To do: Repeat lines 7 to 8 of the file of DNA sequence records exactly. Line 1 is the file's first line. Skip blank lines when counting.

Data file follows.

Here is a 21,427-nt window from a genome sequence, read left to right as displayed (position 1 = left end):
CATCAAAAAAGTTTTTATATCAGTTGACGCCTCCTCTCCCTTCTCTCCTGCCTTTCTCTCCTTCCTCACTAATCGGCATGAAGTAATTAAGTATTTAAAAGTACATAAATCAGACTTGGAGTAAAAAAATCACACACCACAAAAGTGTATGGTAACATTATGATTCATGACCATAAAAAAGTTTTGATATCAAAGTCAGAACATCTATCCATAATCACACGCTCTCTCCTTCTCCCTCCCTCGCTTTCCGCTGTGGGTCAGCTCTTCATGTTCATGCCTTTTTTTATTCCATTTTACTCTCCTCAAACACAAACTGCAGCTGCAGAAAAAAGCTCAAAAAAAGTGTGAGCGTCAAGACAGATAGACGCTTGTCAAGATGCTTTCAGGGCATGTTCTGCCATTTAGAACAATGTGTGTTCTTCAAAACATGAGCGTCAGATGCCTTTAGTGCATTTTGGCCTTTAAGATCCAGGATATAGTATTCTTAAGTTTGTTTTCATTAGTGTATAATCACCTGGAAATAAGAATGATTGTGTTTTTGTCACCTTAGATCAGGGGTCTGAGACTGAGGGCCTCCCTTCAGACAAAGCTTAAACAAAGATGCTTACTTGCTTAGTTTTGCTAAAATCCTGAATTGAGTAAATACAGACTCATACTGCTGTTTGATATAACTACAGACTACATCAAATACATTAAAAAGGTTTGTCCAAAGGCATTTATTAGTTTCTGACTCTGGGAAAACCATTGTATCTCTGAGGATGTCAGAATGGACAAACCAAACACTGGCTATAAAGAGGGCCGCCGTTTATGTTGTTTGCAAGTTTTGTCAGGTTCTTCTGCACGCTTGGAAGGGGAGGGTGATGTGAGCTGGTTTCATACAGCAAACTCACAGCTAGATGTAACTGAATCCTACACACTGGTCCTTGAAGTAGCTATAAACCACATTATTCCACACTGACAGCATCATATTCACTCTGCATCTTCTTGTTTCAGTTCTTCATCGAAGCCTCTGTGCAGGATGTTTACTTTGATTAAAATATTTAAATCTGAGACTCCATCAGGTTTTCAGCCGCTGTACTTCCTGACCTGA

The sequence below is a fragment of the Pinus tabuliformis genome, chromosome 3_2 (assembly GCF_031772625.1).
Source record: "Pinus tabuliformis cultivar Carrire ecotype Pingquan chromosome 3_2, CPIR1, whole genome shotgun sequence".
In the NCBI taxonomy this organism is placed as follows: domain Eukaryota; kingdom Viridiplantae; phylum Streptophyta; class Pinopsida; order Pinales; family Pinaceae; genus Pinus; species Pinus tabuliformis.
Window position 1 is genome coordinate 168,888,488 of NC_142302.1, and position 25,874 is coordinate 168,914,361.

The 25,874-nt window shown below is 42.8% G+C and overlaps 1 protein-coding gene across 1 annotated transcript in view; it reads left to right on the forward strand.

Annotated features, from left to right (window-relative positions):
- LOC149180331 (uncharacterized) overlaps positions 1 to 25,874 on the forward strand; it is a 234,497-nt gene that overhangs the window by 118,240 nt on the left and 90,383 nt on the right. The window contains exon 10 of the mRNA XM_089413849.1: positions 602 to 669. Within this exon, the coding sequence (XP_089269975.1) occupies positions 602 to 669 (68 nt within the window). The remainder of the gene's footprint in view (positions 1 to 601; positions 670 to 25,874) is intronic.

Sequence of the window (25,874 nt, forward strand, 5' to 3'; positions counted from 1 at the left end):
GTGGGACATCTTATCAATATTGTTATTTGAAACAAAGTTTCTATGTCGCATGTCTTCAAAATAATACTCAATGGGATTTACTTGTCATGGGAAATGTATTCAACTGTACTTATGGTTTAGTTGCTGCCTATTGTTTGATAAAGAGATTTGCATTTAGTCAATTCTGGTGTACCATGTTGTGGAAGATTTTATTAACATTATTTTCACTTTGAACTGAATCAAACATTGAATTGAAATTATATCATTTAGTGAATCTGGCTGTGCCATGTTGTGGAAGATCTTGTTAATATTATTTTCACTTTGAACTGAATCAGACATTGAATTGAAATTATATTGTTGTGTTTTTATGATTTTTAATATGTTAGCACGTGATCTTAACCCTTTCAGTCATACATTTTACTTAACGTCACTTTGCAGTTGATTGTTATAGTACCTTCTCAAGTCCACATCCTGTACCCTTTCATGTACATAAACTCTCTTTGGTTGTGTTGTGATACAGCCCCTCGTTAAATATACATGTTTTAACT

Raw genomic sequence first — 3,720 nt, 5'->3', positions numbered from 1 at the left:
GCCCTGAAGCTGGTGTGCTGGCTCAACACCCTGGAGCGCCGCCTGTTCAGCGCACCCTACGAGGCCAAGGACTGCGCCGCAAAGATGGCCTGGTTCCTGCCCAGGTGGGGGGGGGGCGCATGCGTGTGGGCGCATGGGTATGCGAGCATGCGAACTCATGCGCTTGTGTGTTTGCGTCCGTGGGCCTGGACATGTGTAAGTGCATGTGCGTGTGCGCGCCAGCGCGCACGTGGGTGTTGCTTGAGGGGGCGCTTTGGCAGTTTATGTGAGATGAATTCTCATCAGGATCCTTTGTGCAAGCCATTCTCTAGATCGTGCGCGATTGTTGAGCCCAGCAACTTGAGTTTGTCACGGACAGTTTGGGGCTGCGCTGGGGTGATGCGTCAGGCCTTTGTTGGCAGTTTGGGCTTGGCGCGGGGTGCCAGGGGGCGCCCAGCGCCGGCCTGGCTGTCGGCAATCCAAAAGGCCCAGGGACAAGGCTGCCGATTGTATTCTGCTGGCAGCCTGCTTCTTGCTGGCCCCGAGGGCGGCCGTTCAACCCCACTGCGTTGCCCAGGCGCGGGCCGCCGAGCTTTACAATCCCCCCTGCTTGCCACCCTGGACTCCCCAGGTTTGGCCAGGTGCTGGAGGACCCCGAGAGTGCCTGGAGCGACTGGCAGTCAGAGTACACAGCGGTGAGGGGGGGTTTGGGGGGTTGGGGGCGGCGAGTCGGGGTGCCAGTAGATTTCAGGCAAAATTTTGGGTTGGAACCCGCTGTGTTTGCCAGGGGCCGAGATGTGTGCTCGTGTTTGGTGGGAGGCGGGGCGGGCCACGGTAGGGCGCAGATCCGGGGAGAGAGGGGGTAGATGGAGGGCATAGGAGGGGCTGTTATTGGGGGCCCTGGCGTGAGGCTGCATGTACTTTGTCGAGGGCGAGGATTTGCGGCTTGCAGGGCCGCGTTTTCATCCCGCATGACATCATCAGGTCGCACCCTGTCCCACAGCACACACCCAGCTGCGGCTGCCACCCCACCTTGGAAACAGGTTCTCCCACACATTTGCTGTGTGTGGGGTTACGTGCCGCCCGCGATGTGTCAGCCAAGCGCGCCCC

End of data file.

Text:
The 25,874-nt window shown below is 42.8% G+C and overlaps 1 protein-coding gene across 1 annotated transcript in view; it reads left to right on the forward strand.

Annotated features, from left to right (window-relative positions):